Throughout my years in the futures industry, I have come to a conclusion in regards to the difference between winning and losing as a trader. In my opinion, the primary characteristic of successful traders is the ability to stay calm through thick and thin. This means avoiding the panic feeling that overcomes logic when trades are going against the speculation, and resisting the over-confidence that can come with a few winning endeavors. Each of these symptoms can have a severely negative impact on future trading decisions and profitability.
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This 1882 cover of Puck lampoons Jay Gould, a leading railroad developer of the times. Labeled the “Robber Baron” by the press, Gould considered himself the most hated man in late-19th-century America. He was often vilified as a reckless speculator and brutal strikebreaker. Although he sought to create intricate railroad and communication systems in New York City, his hand in bribery and stock manipulation overshadowed his contribution to the development of American industry.
Continue reading "Artifacts of Finance: Puck Lampoons Jay Gould" »
The movie Stalag 17 opens with an escape attempt from an Austrian POW camp during World War II. Two POWs, Manfredi and Johnson, are preparing to escape through a tunnel that has been secretly constructed beneath one of the camp’s latrines. As the two would-be escapees go through a last minute review of their plans with Hoffy, the barrack chief, and Price, the barrack security officer, a skeptical POW asks a key question.
Continue reading "Just One Question:
Did You Calculate the Risk?" »
Michael Lewis’s anthology Panic: The Story of Modern Financial Insanity examines four events, linked but distinct, that span a period of just over twenty years: the 1987 crash, the Asian crisis, the dot-com bubble, and the subprime crisis. Lewis has collected book, newspaper, and magazine articles written before, during, and shortly after each crisis; the contemporaneity of the analyses with the events precludes any hindsight or backward thinking. Instead, Panic is comprised of unfiltered accounts, admissions of bewilderment, clumsy stabs at solutions, and some examples of far-sighted predictions.
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With all the Wall Street types who are looking for jobs, and those eager to jump ship, Aram Fuchs, a partner at Fertilemind Capital, figured it’d be no problem filling a senior and junior analyst position at his hedge fund. But when his networking, interviews and other efforts didn’t yield the kind of candidates he was looking for, he decided to take another tack: hold a contest à la Donald Trump’s the Apprentice and award the gigs to the winners.
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King of Capital: The Remarkable Rise, Fall, and Rise Again of Steve Schwarzman and Blackstone, by David Carey and John E. Morris, recounts the history of one of the financial industry’s most successful firms and one of the current generation’s top financiers. It also offers an education in the world of deals, and in coping with management challenges.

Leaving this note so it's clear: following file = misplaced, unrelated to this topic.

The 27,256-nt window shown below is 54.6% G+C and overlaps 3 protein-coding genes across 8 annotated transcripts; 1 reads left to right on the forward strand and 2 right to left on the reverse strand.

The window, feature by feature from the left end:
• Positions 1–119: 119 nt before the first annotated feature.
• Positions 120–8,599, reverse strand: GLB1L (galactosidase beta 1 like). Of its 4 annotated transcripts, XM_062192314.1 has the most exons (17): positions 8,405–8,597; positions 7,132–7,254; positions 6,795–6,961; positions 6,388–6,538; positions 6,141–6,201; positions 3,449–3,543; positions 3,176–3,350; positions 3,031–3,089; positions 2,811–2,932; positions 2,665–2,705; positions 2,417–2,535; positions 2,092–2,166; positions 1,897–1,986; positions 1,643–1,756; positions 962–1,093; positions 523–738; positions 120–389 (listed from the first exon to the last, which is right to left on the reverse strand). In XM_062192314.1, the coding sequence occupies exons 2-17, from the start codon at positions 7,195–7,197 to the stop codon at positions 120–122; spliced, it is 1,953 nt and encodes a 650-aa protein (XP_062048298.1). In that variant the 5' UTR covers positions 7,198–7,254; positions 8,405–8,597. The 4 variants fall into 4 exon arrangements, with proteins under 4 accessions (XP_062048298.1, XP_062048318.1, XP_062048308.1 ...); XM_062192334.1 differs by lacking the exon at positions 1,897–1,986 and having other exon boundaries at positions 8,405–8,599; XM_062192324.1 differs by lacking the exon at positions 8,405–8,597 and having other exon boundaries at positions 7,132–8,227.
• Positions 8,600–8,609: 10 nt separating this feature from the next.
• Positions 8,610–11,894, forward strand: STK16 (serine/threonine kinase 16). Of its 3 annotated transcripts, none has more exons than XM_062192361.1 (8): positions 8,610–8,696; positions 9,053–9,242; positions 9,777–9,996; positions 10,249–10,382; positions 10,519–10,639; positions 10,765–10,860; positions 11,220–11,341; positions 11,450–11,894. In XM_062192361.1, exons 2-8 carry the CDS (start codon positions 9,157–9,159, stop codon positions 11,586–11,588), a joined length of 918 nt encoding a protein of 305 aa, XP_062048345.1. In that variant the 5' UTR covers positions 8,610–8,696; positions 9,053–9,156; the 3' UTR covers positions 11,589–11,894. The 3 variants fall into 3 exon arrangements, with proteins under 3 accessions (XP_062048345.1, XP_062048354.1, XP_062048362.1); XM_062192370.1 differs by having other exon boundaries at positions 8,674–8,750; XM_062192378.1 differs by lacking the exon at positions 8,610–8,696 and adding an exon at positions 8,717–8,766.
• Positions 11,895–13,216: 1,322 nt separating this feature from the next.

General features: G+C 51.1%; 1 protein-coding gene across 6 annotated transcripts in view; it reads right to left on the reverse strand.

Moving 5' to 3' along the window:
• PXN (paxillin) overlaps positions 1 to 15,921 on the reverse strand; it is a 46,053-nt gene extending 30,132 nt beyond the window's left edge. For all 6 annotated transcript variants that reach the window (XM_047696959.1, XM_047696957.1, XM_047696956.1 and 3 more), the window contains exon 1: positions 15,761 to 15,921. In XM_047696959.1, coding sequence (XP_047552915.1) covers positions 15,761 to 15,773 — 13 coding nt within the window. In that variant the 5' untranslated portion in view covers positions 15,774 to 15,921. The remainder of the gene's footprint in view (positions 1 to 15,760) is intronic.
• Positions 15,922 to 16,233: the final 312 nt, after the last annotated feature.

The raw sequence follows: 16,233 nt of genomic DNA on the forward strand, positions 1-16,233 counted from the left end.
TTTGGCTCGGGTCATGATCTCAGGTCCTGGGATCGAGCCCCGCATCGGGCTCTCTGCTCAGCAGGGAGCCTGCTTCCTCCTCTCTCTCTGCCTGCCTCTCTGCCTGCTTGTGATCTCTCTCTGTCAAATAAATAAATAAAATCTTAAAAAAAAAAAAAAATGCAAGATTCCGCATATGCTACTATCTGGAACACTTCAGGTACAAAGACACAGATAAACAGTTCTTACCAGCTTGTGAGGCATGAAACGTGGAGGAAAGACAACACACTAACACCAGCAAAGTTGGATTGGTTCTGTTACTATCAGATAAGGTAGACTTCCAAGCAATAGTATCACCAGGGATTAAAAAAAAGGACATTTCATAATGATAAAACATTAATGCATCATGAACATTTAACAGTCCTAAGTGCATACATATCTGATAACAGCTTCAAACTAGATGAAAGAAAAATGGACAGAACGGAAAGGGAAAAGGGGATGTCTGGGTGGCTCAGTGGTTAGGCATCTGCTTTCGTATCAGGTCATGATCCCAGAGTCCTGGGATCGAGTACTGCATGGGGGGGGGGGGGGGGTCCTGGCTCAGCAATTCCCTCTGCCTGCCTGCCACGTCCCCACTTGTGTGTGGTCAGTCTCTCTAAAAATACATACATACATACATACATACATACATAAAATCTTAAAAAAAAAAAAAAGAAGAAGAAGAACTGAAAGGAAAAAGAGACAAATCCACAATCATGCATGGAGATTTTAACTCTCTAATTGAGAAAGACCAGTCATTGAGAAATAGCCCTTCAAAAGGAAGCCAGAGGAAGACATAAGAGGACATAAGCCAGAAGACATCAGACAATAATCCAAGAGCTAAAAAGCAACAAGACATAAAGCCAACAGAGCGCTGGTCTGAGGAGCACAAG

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Nuclear energy appeared poised for a renaissance in recent years as policymakers around the world scrambled to offer incentives for new power plant construction to meet low-carbon energy targets. But the catastrophic events unfolding in and around Japan’s nuclear power plants following last week’s earthquake and tsunami serve as grim reminders to both policymakers and investors that while nuclear may be a low-carbon energy source the risks associated with its deployment are high, some of them immeasurable, and many of them beyond human control.
Continue reading "Does Japan’s Nuclear Catastrophe Point to the End of Economic Growth as We Know It?" »
The acronym BRIC—Brazil, Russia, India, and China—coined by the Goldman Sachs economist Jim O’Neill (2001) is now a widely accepted and understood term. The justification for such a grouping is clear, as the BRICs are comparable in terms of territory, population, GDP, stock markets, and sociopolitical factors (see Table 1). The acronym CIVETS—Colombia, Indonesia, Vietnam, Egypt, Turkey and South Africa—was conceived in 2009 by Robert Ward, director of global forecasting for the Economist Intelligence Unit (see Economist 2009), and popularized by Michael Geoghegan (2010), group chief executive of HSBC Holdings plc, shortly after. As the newer term makes its way into the investment lexicon, we need to ask whether these six countries merit such a grouping.
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Picking out a single stock for one’s portfolio had become a mug’s game, the equivalent of buying a lottery ticket. So, too, had long-term investing. Investors who had lost their shirts in 2007 and 2008 now held onto their investments for shorter periods. They had been badly scalded by following the conventional wisdom about stocks being the superior investment over the long term. Like sage cats, they’d never again jump on that stove top. The game now was to make 15% to 20% in a few weeks like the big boys at the hedge funds.
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INDONESIAN EQUITIES IMPRESS | RUMINATIONS ON THE RUPIAH | CONCLUSION
Worldview’s last piece on Indonesia highlighted the historical development of Indonesia’s economy and the success of its export-led growth model in spite of high corruption levels, legacy state-controlled enterprises, and political uncertainty in the aftermath of the Asian currency crisis and subsequent rise of Indonesian democracy. This follow-up article covers the recent performance of Indonesia’s equity and currency markets, putting Indonesia’s phenomenal gains in greater context.
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I attended the annual US Department of Agriculture conference this week in Washington DC. My job was to participate on a panel with The Savory Institute, organized by the Risk Management Agency of the USDA. Our topic was “Critical Thinking: The Best Risk Management Tool.”
My message was about systems thinking, and how the financial system collapse should be understood as the “canary in the coal mine” for our unsustainable industrial agriculture industry. The parallels are eerie, but I could tell many in the audience were having trouble seeing the connection.
Continue reading "Eerie Parallels: Our Unsustainable Financial System and Industrial Agribusiness" »